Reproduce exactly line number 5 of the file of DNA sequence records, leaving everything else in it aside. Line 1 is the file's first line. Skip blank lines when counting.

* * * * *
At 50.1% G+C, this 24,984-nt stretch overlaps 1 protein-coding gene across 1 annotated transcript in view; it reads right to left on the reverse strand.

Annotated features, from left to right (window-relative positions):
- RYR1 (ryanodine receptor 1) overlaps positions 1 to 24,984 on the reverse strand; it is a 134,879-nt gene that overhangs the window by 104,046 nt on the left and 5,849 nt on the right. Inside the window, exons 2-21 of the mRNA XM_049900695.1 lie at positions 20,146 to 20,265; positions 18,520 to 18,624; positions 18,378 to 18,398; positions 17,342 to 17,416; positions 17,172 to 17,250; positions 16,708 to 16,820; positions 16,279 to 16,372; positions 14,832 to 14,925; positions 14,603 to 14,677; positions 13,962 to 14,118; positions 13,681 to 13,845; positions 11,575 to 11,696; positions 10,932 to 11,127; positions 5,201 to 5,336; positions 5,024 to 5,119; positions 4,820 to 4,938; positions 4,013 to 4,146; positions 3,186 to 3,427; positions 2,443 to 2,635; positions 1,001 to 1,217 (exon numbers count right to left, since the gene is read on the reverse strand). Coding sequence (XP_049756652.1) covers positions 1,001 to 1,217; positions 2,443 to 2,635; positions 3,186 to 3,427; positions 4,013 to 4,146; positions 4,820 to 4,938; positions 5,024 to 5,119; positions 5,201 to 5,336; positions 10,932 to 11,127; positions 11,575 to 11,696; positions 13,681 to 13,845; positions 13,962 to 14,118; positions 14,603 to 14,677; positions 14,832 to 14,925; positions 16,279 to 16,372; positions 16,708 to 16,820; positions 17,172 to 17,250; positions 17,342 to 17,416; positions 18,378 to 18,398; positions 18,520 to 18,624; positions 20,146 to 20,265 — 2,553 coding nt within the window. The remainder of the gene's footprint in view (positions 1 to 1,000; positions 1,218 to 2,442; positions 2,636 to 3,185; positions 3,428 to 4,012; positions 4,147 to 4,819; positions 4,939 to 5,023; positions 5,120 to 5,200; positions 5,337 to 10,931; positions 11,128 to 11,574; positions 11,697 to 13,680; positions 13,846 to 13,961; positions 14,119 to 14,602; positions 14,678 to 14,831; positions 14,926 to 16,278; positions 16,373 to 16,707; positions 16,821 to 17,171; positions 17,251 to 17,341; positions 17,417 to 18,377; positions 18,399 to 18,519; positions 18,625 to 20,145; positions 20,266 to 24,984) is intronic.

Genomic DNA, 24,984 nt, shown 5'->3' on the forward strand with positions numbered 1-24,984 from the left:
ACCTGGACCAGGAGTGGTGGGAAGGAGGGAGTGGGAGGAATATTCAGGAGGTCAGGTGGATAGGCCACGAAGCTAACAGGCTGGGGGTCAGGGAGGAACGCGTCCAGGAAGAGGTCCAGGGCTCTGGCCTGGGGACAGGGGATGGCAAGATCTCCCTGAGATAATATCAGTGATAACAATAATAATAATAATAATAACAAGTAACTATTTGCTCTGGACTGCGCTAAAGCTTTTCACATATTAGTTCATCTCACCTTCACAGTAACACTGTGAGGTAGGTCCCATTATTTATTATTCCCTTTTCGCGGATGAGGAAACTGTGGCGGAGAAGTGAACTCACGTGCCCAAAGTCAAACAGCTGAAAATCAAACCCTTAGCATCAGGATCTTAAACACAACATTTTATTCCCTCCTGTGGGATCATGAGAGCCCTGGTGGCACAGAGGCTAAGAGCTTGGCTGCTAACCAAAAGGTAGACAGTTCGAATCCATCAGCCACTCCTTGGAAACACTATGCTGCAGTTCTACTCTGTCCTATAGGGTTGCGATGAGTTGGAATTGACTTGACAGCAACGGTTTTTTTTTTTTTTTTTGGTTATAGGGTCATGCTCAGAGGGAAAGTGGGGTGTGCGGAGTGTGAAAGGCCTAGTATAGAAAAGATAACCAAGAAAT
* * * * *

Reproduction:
ACCTGGACCAGGAGTGGTGGGAAGGAGGGAGTGGGAGGAATATTCAGGAGGTCAGGTGGATAGGCCACGAAGCTAACAGGCTGGGGGTCAGGGAGGAACGCGTCCAGGAAGAGGTCCAGGGCTCTGGCCTGGGGACAGGGGATGGCAAGATCTCCCTGAGATAATATCAGTGATAACAATAATAATAATAATAATAACAAGTAACTATTTGCTCTGGACTGCGCTAAAGCTTTTCACATATTAGTTCATCTCACCTTCACAGTAACACTGTGAGGTAGGTCCCATTATTTATTATTCCCTTTTCGCGGATGAGGAAACTGTGGCGGAGAAGTGAACTCACGTGCCCAAAGTCAAACAGCTGAAAATCAAACCCTTAGCATCAGGATCTTAAACACAACATTTTATTCCCTCCTGTGGGATCATGAGAGCCCTGGTGGCACAGAGGCTAAGAGCTTGGCTGCTAACCAAAAGGTAGACAGTTCGAATCCATCAGCCACTCCTTGGAAACACTATGCTGCAGTTCTACTCTGTCCTATAGGGTTGCGATGAGTTGGAATTGACTTGACAGCAACGGTTTTTTTTTTTTTTTTTGGTTATAGGGTCATGCTCAGAGGGAAAGTGGGGTGTGCGGAGTGTGAAAGGCCTAGTATAGAAAAGATAACCAAGAAAT